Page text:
beginning revolution again: “the Gospels and advertising,” January 31, 2016

advertising

Responsive Call to Worship
We gather, after a week of having been immersed
in the noise of the words of the world,
to be reminded of the word of God.
So Rolaids asks us, “How do you spell relief?”
And we say, “I am confident of this,
that the one who began a good work among us
will bring it to completion
by the day of Jesus Christ” (Philippians 1:6).
IBM offers us “solutions for a smart planet.”
And we remember that “creation waits with eager longing
for the revealing of the children of God” (Romans 8:19).
Apple urges us to “think different.”
And Paul urges us to “not be conformed to this world,
but be transformed by the renewing of your minds,
so that you may discern what is the will of God—
what is good and acceptable and perfect (Romans 12:2).
Sony exhorts us to “Make Believe.”
But we know “faith is the assurance of things hoped for,
the conviction of things not seen” (Hebrews 11:1).
Energizer boasts that “it keeps going and going and going.”
Nor do we “grow weary in doing what is right,
for we will reap at harvest time,
if we do not give up” (Galatians 6:9).
Nike says, “Just do it.”
And we know what to do too,
“for so the Lord has commanded us, saying,
‘I have set you to be a light for the Gentiles,
so that you may bring salvation
to the ends of the earth’” (Acts 14:37).
American Express warns, “Don’t leave home without it”,
while Torah affirms, “Blessed shall you be when you come in,
and blessed shall you be when you go out” (Deuteronomy 28:6).
Hallmark wants you to think of them
“when you care enough to send the very best”,
and God so loved the world that God sent the only begotten—
the Son—the Word,
that whosoever lives into that Word will not perish
(John 3:16ish).
The Army proclaims, “Be all that you can be.”
Jesus’ expectation are more specific:
“You are the light of the world”
(Matthew 5:14a).
Maxwell House celebrates what’s “good to the last drop!”
And we know “even if we are being poured out as a libation
over the sacrifice and the offering of our faith,
we are glad and rejoice”
(Philippians 2:17).
Coca-Cola claims, “You can’t beat the real thing.”
But we know all claims of priority
“are only a shadow of what is to come,
but the substance belongs to Christ” (Colossians 2:17).
Verizon asks, “Can you hear me now?”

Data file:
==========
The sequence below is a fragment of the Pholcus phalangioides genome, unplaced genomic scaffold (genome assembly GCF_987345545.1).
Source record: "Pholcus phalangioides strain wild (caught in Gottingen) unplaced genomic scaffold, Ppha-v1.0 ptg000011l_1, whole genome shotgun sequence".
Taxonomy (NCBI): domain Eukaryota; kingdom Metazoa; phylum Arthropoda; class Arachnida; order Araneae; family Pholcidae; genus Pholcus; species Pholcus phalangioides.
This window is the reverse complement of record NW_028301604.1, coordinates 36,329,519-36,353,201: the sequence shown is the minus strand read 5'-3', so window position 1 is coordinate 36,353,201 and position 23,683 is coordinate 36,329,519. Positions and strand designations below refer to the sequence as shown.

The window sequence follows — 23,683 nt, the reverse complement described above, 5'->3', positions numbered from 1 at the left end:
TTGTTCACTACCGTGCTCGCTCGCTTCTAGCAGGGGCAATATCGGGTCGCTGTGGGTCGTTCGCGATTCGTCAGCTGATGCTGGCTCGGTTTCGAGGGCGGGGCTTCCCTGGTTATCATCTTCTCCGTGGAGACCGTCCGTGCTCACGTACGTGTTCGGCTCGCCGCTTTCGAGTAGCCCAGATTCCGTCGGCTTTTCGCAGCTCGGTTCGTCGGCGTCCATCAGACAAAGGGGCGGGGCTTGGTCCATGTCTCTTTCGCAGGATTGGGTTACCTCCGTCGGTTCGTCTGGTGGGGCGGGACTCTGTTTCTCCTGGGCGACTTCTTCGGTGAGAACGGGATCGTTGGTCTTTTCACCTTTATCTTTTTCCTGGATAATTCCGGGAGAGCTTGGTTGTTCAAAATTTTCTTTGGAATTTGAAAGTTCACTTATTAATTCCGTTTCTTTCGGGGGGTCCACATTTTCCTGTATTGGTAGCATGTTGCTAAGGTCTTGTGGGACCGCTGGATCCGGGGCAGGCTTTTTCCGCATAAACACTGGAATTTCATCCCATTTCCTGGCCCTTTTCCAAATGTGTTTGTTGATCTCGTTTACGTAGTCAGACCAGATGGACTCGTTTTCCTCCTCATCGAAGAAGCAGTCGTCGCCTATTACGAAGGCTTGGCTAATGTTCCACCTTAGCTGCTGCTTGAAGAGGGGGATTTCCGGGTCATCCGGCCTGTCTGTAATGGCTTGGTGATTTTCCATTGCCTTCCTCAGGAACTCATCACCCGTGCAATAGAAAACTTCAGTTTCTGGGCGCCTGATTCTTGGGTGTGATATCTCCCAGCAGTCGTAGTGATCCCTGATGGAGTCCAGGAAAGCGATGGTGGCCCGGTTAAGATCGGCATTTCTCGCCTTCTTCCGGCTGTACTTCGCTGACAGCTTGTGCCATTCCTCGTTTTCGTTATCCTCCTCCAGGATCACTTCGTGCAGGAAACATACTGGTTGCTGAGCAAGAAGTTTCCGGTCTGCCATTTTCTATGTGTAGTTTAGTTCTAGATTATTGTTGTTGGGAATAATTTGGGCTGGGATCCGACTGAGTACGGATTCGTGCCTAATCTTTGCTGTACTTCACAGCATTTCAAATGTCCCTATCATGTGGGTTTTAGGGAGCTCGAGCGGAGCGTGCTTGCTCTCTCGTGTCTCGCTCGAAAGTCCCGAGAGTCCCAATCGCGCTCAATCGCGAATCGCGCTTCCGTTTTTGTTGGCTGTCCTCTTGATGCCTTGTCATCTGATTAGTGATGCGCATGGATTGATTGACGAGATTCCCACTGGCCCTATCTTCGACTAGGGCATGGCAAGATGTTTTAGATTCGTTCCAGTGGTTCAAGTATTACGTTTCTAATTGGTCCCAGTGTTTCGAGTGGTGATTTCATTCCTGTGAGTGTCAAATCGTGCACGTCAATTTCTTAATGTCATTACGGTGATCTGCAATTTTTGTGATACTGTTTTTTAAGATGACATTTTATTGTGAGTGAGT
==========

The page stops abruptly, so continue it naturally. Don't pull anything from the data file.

And Jesus said, “Father, I thank you for having heard me.
I know that you always hear me,
but I have said this for the sake of the crowd standing here,
so that they may believe that you sent me” (John 11:41c-42).
These affirmations brought to you in worship
by the word made scripture
to be made flesh in our living.

Witness of the Closed Canon, i.

Luke 1:1-4
Since many have undertaken to set down an orderly account
of the events that have been fulfilled among us,
just as they were handed on to us by those
who from the beginning were eyewitnesses and servants of the word,
I too decided, after investigating everything carefully
from the very first, to write an orderly account for you,
most excellent Theophilus, so that you may know the truth
concerning the things about which you have been instructed.

Witness of the Open Canon, i.
What is this commercial about?

Witness of the Living Word, ii.
Doesn’t it sometimes feel like life has turned into one big commercial?
With everyone selling something?
And it’s not all necessarily about stuff—
not necessarily materialistic.
I mean, a lot of it is,
but a good chunk of life these days
is people trying to sell other people on ideas and ideologies—
a relationship—
on particular interpretations of history and science—
not to mention on religions and theologies and churches.
Right?

And fundamentally, I think,
when something is commercial in nature,
then it’s not conversational in nature.
It’s not about the give and take of relationship,
but about who has (something) and who does not—
in not just recognition of a basic inequality
(some have, some do not),
but also in some investment in that inequality—
in the benefits of such inequality.
For in a commercial relationship,
that balance of power (or unbalance of power)—
that inequality—
is maintained—is exploited—
in a way that undermines any true affirmation of—
or desire for—or commitment to—equality.

And the shadow side of capitalism—
because even every good thing has a shadow side, right?—
the shadow side—one shadow side of capitalism is happy to affirm
that all are born equal—all are created equal,
but wants little to do with any prioritization of—
let alone any commitment to—
maintaining that equality—
working to extend that equality through life.
capitalism is all about deserving—theoretically deserving—
earning what you get—what you work for—
or not getting what you don’t work for—
which is the polar opposite—it is the polar opposite of grace.

So what do we do when that conversation comes up at church?